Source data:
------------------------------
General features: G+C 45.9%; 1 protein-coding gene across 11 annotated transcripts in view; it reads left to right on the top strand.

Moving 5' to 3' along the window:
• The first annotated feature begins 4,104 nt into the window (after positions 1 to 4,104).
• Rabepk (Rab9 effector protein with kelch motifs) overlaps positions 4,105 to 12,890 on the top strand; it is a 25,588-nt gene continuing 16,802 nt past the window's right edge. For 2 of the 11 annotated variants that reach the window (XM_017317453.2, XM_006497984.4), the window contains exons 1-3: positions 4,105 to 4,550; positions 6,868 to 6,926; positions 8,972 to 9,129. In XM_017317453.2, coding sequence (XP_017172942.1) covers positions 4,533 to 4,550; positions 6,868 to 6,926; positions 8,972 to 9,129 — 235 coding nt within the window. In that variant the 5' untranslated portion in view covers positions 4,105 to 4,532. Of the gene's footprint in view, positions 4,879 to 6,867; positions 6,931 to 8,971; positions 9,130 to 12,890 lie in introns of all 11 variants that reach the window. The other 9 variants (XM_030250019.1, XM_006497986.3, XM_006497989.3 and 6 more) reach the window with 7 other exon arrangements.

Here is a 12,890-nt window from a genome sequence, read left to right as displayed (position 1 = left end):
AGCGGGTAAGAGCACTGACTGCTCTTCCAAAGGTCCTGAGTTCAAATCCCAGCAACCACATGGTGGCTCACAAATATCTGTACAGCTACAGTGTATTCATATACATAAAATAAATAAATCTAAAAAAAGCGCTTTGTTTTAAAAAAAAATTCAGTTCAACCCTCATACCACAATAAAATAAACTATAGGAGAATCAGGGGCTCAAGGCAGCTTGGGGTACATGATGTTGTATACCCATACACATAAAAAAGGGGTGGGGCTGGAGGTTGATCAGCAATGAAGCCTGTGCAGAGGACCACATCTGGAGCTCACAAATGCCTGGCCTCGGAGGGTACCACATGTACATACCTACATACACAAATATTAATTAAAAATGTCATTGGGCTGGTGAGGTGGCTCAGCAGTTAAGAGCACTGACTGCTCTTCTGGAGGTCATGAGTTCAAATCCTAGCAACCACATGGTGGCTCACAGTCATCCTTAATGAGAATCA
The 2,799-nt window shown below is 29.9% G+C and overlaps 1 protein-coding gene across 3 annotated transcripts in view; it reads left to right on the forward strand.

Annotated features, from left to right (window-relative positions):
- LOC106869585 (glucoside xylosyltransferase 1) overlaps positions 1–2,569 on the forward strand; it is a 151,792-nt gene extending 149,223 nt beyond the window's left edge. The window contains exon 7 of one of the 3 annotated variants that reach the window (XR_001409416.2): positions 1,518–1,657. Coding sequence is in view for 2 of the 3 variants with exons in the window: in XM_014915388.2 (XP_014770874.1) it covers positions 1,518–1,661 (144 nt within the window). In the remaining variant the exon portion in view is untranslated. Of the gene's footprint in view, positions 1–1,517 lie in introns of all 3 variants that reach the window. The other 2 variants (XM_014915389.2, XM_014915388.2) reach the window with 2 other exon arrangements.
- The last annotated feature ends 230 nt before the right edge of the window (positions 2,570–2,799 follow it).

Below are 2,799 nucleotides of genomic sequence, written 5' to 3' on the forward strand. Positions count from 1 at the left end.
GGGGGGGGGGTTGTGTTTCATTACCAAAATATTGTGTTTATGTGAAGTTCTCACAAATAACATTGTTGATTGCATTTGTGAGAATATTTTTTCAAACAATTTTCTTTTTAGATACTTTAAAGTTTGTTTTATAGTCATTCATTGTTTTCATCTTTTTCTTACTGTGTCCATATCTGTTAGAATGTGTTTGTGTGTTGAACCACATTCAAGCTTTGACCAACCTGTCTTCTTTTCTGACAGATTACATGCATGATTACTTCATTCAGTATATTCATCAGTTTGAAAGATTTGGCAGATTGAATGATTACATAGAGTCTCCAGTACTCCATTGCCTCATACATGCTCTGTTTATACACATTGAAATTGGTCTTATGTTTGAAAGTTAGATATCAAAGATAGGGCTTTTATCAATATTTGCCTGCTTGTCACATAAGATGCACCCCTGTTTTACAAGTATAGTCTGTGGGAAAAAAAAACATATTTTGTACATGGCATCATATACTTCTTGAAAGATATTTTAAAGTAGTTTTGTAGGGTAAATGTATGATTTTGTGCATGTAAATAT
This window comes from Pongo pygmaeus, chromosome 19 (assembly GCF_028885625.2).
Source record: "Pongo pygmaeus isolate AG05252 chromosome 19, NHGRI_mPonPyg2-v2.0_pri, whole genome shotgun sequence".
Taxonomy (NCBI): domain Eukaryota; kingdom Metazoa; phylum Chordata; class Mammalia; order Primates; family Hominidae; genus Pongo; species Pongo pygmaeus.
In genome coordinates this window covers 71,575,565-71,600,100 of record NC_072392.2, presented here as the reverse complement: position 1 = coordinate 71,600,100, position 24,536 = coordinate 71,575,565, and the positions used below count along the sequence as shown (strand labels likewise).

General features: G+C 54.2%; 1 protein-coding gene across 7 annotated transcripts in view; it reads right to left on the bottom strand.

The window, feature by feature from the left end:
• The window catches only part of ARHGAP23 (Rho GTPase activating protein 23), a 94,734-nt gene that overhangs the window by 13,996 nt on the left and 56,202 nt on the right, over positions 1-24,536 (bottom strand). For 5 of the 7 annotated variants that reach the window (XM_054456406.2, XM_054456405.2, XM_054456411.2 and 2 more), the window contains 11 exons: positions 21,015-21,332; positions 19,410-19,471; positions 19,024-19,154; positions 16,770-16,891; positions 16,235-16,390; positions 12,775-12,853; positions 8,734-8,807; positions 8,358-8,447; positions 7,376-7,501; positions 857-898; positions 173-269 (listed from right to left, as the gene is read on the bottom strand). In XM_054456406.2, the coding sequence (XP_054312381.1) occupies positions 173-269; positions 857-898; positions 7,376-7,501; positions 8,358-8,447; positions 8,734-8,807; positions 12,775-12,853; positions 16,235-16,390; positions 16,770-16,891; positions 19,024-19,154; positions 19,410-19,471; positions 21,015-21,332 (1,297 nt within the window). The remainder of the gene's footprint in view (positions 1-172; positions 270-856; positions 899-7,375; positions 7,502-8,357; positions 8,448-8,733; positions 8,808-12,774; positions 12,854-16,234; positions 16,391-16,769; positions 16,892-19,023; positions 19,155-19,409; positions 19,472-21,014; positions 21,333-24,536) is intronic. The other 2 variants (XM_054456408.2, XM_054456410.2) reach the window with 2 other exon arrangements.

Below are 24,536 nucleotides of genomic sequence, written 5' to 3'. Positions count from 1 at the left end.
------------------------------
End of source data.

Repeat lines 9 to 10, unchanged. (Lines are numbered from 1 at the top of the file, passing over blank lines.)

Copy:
- LOC106869585 (glucoside xylosyltransferase 1) overlaps positions 1–2,569 on the forward strand; it is a 151,792-nt gene extending 149,223 nt beyond the window's left edge. The window contains exon 7 of one of the 3 annotated variants that reach the window (XR_001409416.2): positions 1,518–1,657. Coding sequence is in view for 2 of the 3 variants with exons in the window: in XM_014915388.2 (XP_014770874.1) it covers positions 1,518–1,661 (144 nt within the window). In the remaining variant the exon portion in view is untranslated. Of the gene's footprint in view, positions 1–1,517 lie in introns of all 3 variants that reach the window. The other 2 variants (XM_014915389.2, XM_014915388.2) reach the window with 2 other exon arrangements.
- The last annotated feature ends 230 nt before the right edge of the window (positions 2,570–2,799 follow it).